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The Effects of Work Intensity on Adolescent Mental Health, Achievement, and Behavioral Adjustment: New Evidence from a Prospective Study

Citation

Mortimer, Jeylan T.; Finch, Michael D.; Ryu, Seongryeol; Shanahan, Michael J.; & Call, Kathleen Thiede (1996). The Effects of Work Intensity on Adolescent Mental Health, Achievement, and Behavioral Adjustment: New Evidence from a Prospective Study. Child Development, 67(3), 1243-61.

Abstract

This article examines the effects of work intensity on adolescent mental health, academic achievement, and behavioral adjustment. Questionnaire data were collected yearly from an initial panel of 1,000 randomly selected ninth graders (14-15 years old). Consistent with other studies, students who worked at higher intensity engaged in more alcohol use. The methodological strengths of this research (a representative panel studied prospectively over a 4-year period with minimal attrition and an analysis incorporating key control and lagged variables) provide strong evidence that adolescent work fosters alcohol use. The contention that work of high intensity has deleterious effects on mental health, academic achievement, and 2 other indicators of behavioral adjustment did not withstand our stringent tests. However, high school seniors who worked at moderate intensity (1-20 hours per week) had higher grades than both nonworkers and students who worked more hours per week.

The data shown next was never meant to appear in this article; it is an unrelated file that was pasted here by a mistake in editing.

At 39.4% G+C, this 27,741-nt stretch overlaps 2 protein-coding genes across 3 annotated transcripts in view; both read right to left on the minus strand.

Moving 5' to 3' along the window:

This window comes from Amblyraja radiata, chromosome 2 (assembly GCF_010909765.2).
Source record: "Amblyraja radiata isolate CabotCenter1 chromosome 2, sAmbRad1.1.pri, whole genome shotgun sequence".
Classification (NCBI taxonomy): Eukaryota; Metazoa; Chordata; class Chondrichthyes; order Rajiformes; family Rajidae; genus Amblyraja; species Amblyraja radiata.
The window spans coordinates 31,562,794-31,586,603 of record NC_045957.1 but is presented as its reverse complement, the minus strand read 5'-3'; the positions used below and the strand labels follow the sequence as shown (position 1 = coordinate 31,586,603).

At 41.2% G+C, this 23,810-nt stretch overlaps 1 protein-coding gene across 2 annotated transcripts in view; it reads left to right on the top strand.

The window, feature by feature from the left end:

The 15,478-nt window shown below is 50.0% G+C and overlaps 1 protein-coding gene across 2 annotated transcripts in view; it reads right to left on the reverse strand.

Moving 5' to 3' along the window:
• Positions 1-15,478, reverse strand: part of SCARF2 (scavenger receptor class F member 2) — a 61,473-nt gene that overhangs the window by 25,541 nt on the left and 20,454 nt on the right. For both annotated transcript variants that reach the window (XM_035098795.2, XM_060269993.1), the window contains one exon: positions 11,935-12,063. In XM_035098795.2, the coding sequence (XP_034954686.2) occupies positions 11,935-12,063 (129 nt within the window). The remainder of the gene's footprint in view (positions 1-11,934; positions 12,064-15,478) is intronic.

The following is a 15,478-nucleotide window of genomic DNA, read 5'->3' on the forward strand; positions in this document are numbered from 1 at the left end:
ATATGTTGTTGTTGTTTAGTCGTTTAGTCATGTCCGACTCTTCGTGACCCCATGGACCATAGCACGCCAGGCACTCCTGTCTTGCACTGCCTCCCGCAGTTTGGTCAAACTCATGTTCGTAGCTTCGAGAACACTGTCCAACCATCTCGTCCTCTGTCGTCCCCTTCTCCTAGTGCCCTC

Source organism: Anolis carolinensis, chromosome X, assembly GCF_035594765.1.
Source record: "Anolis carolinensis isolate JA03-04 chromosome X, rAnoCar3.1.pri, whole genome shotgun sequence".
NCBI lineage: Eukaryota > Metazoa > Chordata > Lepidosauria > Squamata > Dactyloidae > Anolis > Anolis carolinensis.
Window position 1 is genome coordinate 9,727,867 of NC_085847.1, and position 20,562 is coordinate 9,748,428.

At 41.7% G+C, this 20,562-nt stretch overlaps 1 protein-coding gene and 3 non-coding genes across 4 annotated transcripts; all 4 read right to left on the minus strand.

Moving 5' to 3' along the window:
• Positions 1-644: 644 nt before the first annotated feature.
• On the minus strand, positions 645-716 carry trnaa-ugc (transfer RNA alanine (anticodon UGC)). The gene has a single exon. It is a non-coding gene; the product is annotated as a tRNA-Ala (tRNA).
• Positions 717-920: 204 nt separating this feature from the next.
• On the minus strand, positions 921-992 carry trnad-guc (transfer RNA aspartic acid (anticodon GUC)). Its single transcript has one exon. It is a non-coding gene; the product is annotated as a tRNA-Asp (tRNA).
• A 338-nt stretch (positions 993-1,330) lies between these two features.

URL

http://dx.doi.org/10.1111/j.1467-8624.1996.tb01793.x

Reference Type

Journal Article

Journal Title

Child Development

Author(s)

Mortimer, Jeylan T.
Finch, Michael D.
Ryu, Seongryeol
Shanahan, Michael J.
Call, Kathleen Thiede

Year Published

1996

Volume Number

67

Issue Number

3

Pages

1243-61

Reference ID

8379